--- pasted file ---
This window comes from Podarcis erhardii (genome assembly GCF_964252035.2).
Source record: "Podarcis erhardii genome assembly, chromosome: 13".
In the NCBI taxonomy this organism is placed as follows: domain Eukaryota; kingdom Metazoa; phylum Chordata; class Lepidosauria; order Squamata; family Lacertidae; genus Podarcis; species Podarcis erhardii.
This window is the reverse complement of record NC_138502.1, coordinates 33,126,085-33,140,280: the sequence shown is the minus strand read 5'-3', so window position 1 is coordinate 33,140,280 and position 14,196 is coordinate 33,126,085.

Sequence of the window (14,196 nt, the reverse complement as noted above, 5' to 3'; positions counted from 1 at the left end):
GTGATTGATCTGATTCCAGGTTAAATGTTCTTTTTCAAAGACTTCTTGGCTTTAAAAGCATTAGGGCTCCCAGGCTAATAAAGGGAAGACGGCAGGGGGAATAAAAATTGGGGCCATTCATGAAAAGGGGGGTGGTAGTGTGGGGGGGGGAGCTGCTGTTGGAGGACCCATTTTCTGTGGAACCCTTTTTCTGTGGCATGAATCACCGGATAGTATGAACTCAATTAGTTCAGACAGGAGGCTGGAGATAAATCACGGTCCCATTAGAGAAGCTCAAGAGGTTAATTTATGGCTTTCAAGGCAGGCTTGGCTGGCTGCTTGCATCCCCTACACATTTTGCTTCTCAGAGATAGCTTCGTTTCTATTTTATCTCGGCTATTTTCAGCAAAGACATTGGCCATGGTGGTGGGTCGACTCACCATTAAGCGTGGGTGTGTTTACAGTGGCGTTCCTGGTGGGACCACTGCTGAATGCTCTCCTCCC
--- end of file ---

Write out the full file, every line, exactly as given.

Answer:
This window comes from Podarcis erhardii (genome assembly GCF_964252035.2).
Source record: "Podarcis erhardii genome assembly, chromosome: 13".
In the NCBI taxonomy this organism is placed as follows: domain Eukaryota; kingdom Metazoa; phylum Chordata; class Lepidosauria; order Squamata; family Lacertidae; genus Podarcis; species Podarcis erhardii.
This window is the reverse complement of record NC_138502.1, coordinates 33,126,085-33,140,280: the sequence shown is the minus strand read 5'-3', so window position 1 is coordinate 33,140,280 and position 14,196 is coordinate 33,126,085.

Sequence of the window (14,196 nt, the reverse complement as noted above, 5' to 3'; positions counted from 1 at the left end):
GTGATTGATCTGATTCCAGGTTAAATGTTCTTTTTCAAAGACTTCTTGGCTTTAAAAGCATTAGGGCTCCCAGGCTAATAAAGGGAAGACGGCAGGGGGAATAAAAATTGGGGCCATTCATGAAAAGGGGGGTGGTAGTGTGGGGGGGGGAGCTGCTGTTGGAGGACCCATTTTCTGTGGAACCCTTTTTCTGTGGCATGAATCACCGGATAGTATGAACTCAATTAGTTCAGACAGGAGGCTGGAGATAAATCACGGTCCCATTAGAGAAGCTCAAGAGGTTAATTTATGGCTTTCAAGGCAGGCTTGGCTGGCTGCTTGCATCCCCTACACATTTTGCTTCTCAGAGATAGCTTCGTTTCTATTTTATCTCGGCTATTTTCAGCAAAGACATTGGCCATGGTGGTGGGTCGACTCACCATTAAGCGTGGGTGTGTTTACAGTGGCGTTCCTGGTGGGACCACTGCTGAATGCTCTCCTCCC